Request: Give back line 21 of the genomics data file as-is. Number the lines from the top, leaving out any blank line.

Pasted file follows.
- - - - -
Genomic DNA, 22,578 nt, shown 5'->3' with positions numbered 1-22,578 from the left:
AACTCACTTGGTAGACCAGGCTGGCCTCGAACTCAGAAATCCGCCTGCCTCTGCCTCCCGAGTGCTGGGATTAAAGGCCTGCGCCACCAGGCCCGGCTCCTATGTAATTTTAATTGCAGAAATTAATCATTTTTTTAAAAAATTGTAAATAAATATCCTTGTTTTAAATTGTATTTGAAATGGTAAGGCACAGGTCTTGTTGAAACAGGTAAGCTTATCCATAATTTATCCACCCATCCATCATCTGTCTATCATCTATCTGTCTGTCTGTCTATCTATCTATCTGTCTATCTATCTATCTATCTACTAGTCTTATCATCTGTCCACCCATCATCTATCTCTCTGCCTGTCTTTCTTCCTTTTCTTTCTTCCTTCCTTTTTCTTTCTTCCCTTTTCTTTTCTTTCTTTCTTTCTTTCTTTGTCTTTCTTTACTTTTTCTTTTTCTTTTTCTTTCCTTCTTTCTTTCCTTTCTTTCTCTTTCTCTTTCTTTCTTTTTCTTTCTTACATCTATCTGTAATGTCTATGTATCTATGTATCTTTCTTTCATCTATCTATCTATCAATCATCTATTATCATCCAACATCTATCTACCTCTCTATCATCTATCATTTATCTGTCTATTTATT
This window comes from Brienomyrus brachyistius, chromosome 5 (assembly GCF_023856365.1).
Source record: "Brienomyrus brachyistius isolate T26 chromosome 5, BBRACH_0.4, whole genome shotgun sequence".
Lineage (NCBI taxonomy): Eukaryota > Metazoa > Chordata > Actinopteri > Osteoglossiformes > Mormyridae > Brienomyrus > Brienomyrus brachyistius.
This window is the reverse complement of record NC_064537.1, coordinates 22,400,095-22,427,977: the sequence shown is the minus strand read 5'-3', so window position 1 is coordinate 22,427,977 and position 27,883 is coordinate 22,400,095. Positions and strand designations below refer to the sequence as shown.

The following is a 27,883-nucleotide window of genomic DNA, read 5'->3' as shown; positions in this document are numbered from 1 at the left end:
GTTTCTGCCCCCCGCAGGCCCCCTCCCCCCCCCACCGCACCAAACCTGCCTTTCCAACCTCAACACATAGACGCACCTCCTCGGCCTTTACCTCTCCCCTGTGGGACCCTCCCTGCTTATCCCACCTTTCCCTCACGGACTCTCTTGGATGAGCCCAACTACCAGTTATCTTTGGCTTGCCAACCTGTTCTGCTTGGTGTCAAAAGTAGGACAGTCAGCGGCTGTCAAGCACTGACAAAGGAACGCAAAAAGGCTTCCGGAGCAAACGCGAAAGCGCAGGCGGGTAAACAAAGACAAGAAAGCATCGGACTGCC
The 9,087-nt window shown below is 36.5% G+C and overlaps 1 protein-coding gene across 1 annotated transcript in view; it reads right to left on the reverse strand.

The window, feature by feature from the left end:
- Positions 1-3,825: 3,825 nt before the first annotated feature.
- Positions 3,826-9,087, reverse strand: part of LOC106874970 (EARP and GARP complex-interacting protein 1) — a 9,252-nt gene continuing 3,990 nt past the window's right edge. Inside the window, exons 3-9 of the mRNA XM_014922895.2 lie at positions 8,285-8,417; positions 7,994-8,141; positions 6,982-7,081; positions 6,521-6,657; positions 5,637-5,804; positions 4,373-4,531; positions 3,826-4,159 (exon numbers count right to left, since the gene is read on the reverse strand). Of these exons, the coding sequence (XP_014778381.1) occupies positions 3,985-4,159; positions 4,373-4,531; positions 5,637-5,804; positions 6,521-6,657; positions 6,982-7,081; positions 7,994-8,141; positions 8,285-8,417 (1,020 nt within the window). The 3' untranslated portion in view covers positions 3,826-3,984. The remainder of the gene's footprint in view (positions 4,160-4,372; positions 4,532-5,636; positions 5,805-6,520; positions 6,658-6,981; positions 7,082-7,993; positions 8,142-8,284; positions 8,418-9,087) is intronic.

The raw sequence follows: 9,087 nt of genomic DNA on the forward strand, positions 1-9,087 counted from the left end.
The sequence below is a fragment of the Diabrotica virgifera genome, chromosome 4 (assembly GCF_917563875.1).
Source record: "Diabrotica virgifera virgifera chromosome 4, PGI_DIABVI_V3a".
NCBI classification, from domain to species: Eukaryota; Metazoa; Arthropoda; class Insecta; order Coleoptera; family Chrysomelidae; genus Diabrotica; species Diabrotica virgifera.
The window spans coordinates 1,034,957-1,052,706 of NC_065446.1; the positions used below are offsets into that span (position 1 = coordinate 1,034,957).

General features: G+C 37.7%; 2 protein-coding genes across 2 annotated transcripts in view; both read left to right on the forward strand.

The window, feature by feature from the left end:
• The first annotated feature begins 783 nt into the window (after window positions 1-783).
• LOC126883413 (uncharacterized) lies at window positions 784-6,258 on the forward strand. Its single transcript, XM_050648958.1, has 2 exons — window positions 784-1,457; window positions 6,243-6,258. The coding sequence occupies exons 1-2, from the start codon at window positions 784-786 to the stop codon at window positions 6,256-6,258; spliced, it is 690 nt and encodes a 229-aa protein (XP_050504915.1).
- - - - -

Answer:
• LOC126883413 (uncharacterized) lies at window positions 784-6,258 on the forward strand. Its single transcript, XM_050648958.1, has 2 exons — window positions 784-1,457; window positions 6,243-6,258. The coding sequence occupies exons 1-2, from the start codon at window positions 784-786 to the stop codon at window positions 6,256-6,258; spliced, it is 690 nt and encodes a 229-aa protein (XP_050504915.1).